There’s a sad (and probably very reasonable) perception that modern racing series are willing to sacrifice car diversity in the name of good racing. It’s either an engineer’s sport where the cars are so limited by regulations that they all end up the same, like F1, or the whole show devolves into a quasi-spec series like DTM, WTCC or NASCAR where the only aesthetic choice is where to put your headlight stickers. (A notable exception is the WEC, but even that’s looking mighty homogeneous these days.) Nuts to that.

The Sportscar Vintage Racing Association (SVRA) has only 11 groups to classify basically every performance car made, though most tend to fall in the ’60s and ’70s, the so-called “Golden Age” of auto racing. What that ends up meaning for fans is that there’s a huge gamut of cars in every single race and the focus on spectacle, as much as pure competition, can make it way more approachable than most modern racing. For example, at the recent US Vintage National Championship in Austin, Texas, the first race saw a beautiful Lister Maserati from 1956, a handful of 911s from the ’70s and a BMW M3 from 1989 start on the same grid. Which, as a car guy, is about the coolest thing ever — and it didn’t matter a bit that the lap time difference between first and 10th place was almost 20 seconds. And when the margin of victory is half a second like it was between the ear-shattering 2.0-liters in Class 7 (the Primagaz and Kodak Lolas in the photos above) you start crying tears of joy.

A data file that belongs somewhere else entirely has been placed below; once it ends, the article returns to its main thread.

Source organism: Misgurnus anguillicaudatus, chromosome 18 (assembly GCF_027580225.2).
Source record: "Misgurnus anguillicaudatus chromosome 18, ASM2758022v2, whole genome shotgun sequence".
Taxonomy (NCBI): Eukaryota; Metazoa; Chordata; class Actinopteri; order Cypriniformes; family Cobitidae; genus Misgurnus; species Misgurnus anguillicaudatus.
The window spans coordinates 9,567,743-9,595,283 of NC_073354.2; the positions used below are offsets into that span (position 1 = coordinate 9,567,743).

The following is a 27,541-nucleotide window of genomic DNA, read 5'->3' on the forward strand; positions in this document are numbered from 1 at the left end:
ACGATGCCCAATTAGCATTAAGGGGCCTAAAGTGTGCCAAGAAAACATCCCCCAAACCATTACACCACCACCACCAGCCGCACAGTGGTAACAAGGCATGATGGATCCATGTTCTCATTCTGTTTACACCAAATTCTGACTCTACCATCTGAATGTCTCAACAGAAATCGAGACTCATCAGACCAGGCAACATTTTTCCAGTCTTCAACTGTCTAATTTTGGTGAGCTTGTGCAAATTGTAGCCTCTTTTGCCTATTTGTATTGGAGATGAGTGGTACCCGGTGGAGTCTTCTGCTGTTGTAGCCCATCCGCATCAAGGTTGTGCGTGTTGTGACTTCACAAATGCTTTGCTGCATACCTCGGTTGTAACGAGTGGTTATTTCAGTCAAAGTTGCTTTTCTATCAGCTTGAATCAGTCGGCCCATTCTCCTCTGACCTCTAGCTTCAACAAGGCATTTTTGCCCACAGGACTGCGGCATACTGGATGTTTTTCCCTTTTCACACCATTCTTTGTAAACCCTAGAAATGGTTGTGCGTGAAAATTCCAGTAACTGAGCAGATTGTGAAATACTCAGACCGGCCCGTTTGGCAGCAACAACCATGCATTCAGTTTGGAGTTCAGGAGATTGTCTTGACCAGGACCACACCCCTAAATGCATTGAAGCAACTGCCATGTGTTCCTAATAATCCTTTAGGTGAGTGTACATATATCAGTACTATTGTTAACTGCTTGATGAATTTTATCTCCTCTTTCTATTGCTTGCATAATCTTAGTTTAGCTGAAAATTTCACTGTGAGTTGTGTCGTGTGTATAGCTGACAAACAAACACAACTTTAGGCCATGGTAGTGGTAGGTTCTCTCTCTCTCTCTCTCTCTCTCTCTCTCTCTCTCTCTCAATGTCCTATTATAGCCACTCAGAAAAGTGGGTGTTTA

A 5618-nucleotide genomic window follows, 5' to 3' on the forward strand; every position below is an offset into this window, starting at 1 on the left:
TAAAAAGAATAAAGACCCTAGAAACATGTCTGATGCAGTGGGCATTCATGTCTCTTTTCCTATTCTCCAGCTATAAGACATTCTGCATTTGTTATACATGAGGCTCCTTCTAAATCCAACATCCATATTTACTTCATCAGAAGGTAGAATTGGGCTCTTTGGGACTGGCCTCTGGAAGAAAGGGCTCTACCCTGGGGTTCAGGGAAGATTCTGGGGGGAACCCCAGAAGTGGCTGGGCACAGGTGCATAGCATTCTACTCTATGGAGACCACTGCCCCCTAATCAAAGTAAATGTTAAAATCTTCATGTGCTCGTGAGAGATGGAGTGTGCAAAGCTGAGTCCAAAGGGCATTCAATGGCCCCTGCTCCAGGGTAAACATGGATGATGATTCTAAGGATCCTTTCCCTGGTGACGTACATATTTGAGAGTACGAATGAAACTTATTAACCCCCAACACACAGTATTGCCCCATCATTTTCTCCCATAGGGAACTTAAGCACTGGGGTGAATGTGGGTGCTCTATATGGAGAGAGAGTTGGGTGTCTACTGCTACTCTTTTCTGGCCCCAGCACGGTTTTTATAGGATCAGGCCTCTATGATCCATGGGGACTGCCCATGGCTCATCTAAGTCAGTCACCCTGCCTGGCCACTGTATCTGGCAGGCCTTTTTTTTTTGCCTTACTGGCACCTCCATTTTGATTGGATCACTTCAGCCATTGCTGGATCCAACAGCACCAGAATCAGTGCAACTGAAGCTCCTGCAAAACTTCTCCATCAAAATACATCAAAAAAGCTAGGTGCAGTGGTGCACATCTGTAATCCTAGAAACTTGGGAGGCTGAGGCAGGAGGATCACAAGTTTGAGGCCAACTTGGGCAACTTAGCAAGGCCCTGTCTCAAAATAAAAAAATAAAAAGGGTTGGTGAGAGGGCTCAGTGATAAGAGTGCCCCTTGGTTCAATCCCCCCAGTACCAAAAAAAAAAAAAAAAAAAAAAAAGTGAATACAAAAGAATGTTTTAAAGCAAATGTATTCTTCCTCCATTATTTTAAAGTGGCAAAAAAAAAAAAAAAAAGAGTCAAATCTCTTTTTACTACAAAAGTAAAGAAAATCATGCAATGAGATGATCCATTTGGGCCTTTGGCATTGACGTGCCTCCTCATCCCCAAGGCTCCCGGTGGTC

It’s best to think of vintage racing as the Top Gear to traditional motorsport’s YouTube car reviews. Yes, they’re ostensibly the same thing, but with vintage racing there’s such a strong underlying sense of pageantry and fun that even the most tenuous car fans will be mesmerized by the show.

To The Victor, The Watch

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What good is racing without a trophy? The winners of each class in Austin took home the undeniably beautiful and heritage-packed Zenith El Primero Chronomaster 1969. Inside the 42mm steel case lies the famed “high beat” Zenith El Primero 4061 automatic chronograph that operates at 5Hz (36,000 bph) and can match the historical prowess of anything on-track. Learn More: Here